Now, some infections can be licked pretty fast, but having a foreign object in the body is the ultimate to these little scum bags. With all the wires and plates that were inserted into my husband's head during the DBS procedure, it must have seemed like an "A" ride at Disneyland to these bugs. As the doc explained to me, the bugs like to latch onto those foreign objects.

It was now time for me to throw up my hands in exasperation. After spending over $200 on the antibiotics for those first two occurrences, I now had to toss them and get yet another.

Now the pharmacist was shocked. “You do know these are very expensive, don’t you?” he said as he typed in the prescription for insurance approval.

“Well, no, but what can we do? We have to have them.”

“Very well, but you must be in the “gap” with Medicare, right?”

“I have no idea. Why?”

“Because the prescription for six weeks is seven-thousand dollars!”

I chuckled as I dug through my purse for my husband’s Medicare card. Then I looked up as the words hit home. “Huh?”

The pharmacist was not smiling. “The bad news is you will owe three-thousand dollars. The good news is Medicare will pay four-thousand dollars.”

“You’re kidding me, right? How could an antibiotic cost that much.”

“I’m afraid I’m not kidding. That’s why I asked if you were in the 'gap' because I think Medicare would pay more if Ray had met his deductible.”

I struggled to come to grips with what he was telling me. “I can’t believe that. What do people do who have no insurance and need this drug?”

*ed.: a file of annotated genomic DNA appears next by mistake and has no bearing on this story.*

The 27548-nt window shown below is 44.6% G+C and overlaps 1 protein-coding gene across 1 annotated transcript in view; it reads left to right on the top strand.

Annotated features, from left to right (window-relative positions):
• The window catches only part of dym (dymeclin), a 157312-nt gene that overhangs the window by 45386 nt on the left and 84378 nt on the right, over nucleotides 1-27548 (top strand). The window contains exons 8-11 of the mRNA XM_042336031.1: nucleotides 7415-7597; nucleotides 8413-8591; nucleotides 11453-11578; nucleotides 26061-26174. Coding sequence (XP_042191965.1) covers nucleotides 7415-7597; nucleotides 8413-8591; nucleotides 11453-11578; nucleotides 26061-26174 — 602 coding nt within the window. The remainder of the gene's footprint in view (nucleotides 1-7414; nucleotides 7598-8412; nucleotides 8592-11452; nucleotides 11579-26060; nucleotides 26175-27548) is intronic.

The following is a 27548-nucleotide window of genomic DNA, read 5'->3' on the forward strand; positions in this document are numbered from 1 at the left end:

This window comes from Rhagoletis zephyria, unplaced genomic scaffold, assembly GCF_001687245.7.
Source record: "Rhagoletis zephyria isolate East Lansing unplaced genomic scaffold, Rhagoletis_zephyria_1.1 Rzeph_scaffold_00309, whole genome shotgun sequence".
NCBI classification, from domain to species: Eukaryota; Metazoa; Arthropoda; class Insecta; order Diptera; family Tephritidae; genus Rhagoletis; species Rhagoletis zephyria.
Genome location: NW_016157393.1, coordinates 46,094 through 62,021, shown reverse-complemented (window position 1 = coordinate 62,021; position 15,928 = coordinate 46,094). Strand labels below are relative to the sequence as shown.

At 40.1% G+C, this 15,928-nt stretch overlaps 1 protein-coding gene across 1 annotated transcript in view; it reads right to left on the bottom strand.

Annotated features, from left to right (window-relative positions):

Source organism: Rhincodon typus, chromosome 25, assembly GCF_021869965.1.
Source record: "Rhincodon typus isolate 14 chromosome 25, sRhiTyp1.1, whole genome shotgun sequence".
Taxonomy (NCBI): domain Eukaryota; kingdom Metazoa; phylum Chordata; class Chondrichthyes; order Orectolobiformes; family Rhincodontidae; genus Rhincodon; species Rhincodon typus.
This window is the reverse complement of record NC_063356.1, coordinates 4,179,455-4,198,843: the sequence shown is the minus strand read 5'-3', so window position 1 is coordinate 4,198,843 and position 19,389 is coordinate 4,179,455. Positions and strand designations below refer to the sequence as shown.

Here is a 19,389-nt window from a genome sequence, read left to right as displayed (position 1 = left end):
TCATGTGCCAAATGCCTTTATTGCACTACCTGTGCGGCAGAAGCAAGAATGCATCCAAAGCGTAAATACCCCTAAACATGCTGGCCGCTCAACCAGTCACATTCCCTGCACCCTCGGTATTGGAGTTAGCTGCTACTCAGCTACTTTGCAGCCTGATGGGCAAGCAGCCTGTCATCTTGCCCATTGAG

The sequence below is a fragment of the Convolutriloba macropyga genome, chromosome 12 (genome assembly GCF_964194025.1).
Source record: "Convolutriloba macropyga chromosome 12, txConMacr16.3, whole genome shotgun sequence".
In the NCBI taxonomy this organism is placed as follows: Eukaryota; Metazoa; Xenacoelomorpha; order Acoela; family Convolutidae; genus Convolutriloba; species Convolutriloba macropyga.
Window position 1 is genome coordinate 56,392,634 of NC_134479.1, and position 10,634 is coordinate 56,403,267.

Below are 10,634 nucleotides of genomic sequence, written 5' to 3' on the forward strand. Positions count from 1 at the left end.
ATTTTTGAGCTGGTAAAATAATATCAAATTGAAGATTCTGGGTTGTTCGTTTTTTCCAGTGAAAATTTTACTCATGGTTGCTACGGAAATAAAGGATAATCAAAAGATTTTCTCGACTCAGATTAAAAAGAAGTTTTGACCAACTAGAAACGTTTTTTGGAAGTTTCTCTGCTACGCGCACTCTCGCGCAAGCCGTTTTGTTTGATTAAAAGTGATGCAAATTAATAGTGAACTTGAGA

“I guess they do without,” he said. "But it doesn't always work. I have an elderly lady customer who has used this same drug and it didn’t work the first two times. She’s on her third go-round. So you have no guarantee with this.”

“OHMYGAWD! I don’t have three-thousand dollars to hand you right now.”

“Then my advice to you would be to have your doctor admit your husband to a hospital for the intravenous injections of this antibiotic. It would be much safer and cheaper because Medicare would pay.”

I digested this for a few minutes. “Well, we do have an appointment with the surgeon who did the DBS in five days. Could I just buy enough pills to get him by until we see the doctor and ask him to admit my husband?”

“That would be smart,” he said, turning back to his computer. He put nine pills in a little brown bottle, handed it off to the clerk, who smiled at me, and said, “Seven-hundred and eighty-three dollars please. Just run your credit card through the slot.”

“What? No! Please tell me you’ve made a mistake. Seven-hundred and eighty-three dollars for nine pills?”

“Yes Ma’am,” she said, repeating the amount as if I were deaf.”

“I heard you, dear. I just can’t believe it!“

Medicare’s rules for payment state that you must first be hospitalized for three days before you’re admitted to a nursing home.

The surgeon admitted my husband immediately and after three days Ray was admitted to a nursing home where he got his IV antibiotic therapy compliments of Medicare.

So, here we are, three weeks down and three weeks to go, of a very strong intravenous antibiotic, Vancomycin. We return to the surgeon on November 20th for the verdict.

But the jury still isn’t in on the MRSA. After all this, if those dirtballs are still hanging on, the whole works (hardware and wires) will have to be removed…otherwise their next stop is…the brain.

So, as I said, give it some serious thought before you undergo any elective surgery in a hospital. And, if you must have surgery, get discharged as fast as you can.

MRSA IS WAITING FOR YOU!

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1 comment:

Mike said...